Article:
FCC tries going dark on wi-fi service for you
Throughout this country, information people need to know is routinely withheld by government, from Capital Hill and the White House in Washington, to the capitol building in Lansing, and at the local City Hall.
As Upper Peninsula residents, we live in the darkest part of the darkest state for government transparency. And the feds make it even darker by the policies they perpetuate. A perfect example affecting Copper Country residents is the Federal Communication Commission’s recent retraction from public release a staff report on modernizing and streamlining the process to expand funding for wi-fi networks.
Like swiss cheese, the U.P. is riddled with pockets where wireless internet access is poor or nonexistent. That is why we commend U.S. Sen. Gary Peters of Michigan and the small group of Senate colleagues who wrote to the FCC to protest the retraction.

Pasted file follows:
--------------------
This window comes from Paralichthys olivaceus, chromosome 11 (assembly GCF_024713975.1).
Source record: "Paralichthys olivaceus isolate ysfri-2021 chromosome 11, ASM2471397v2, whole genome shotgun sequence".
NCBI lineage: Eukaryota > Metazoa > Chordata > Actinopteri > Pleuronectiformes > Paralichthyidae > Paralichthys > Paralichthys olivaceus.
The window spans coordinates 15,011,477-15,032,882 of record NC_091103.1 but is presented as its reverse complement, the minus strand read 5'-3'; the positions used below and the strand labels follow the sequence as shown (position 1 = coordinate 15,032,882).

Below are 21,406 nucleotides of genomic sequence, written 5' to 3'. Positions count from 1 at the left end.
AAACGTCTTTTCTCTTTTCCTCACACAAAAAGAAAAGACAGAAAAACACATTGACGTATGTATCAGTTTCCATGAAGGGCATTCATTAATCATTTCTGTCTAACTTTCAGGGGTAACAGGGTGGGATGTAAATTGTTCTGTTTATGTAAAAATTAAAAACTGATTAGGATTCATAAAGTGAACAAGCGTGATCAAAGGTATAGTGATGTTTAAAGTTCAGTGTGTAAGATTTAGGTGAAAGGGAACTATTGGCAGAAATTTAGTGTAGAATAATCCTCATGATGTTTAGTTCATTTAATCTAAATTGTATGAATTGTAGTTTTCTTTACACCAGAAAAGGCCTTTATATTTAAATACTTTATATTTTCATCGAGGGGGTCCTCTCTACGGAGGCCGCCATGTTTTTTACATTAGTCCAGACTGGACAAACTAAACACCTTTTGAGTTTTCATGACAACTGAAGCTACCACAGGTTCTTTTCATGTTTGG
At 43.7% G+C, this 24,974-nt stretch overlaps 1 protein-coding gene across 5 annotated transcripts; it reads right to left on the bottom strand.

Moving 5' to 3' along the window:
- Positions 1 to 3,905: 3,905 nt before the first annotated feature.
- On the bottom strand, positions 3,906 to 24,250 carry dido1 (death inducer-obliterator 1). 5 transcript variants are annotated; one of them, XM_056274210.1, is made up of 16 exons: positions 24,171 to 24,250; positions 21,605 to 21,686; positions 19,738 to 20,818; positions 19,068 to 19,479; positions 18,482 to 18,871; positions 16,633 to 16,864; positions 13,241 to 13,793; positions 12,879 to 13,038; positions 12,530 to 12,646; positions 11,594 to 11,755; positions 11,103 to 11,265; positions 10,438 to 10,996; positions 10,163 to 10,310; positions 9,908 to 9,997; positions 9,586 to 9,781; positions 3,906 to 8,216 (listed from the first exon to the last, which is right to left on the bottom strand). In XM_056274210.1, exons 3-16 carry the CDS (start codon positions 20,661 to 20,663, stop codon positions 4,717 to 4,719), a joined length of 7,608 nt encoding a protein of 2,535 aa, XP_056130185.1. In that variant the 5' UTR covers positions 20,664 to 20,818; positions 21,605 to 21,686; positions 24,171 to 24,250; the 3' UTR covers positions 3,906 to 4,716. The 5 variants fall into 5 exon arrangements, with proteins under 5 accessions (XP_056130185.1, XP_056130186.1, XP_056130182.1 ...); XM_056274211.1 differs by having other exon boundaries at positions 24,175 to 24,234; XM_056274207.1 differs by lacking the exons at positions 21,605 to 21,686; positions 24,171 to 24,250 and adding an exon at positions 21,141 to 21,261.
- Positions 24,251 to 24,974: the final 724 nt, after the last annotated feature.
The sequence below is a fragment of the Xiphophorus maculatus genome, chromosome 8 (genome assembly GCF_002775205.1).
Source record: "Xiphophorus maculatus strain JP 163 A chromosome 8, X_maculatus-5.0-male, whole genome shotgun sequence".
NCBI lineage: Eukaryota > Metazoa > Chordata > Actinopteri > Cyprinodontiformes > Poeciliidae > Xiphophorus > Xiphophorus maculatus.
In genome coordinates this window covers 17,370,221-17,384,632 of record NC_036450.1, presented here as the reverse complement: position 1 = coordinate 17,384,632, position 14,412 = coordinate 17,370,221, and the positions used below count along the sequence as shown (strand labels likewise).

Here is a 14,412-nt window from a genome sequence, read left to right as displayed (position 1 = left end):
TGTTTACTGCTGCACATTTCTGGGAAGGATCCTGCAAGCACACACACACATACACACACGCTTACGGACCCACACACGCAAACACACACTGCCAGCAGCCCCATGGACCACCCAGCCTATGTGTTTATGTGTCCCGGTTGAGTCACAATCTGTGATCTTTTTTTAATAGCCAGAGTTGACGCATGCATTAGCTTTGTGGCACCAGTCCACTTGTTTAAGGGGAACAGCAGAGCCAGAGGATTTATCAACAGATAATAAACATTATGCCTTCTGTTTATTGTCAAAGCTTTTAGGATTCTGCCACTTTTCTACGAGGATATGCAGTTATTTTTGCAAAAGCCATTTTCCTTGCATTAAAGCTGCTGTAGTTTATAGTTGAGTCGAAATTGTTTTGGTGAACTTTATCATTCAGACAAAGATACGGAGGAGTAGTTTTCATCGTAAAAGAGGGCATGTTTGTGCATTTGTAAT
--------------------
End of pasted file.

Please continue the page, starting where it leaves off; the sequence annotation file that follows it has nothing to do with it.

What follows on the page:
The people of the greater Copper Country, along with other Americans living in rural and high-poverty areas, are entitled to broadband access just as any other American.
FCC Chairman Ajit Pai recently decided to retract — withhold from the public — a report detailing the success of the E-Rate program, which ensures internet access to schools and libraries in rural and high-poverty areas.
The program has been extremely successful, the senators claimed, so why would its success not be publicized? Perhaps, they suspect, the intent is to undermine the program by keeping the people in the dark about its success.
“Your actions threaten to roll back progress made in all of these states (that have benefited from the program),” the letter stated.
As to why the FCC would undermine the program is subject to speculation about back-room dealings done out of transparency’s sunshine, but consider this: The people directly benefiting from it are not wealthy campaign donors.
Yet they still possess something in equal measure that wealthy donors have, and that is a vote. In the next election, spend your vote wisely by supporting candidates who stand for sunshine — transparency in government.
A Daily Mining Gazette editorial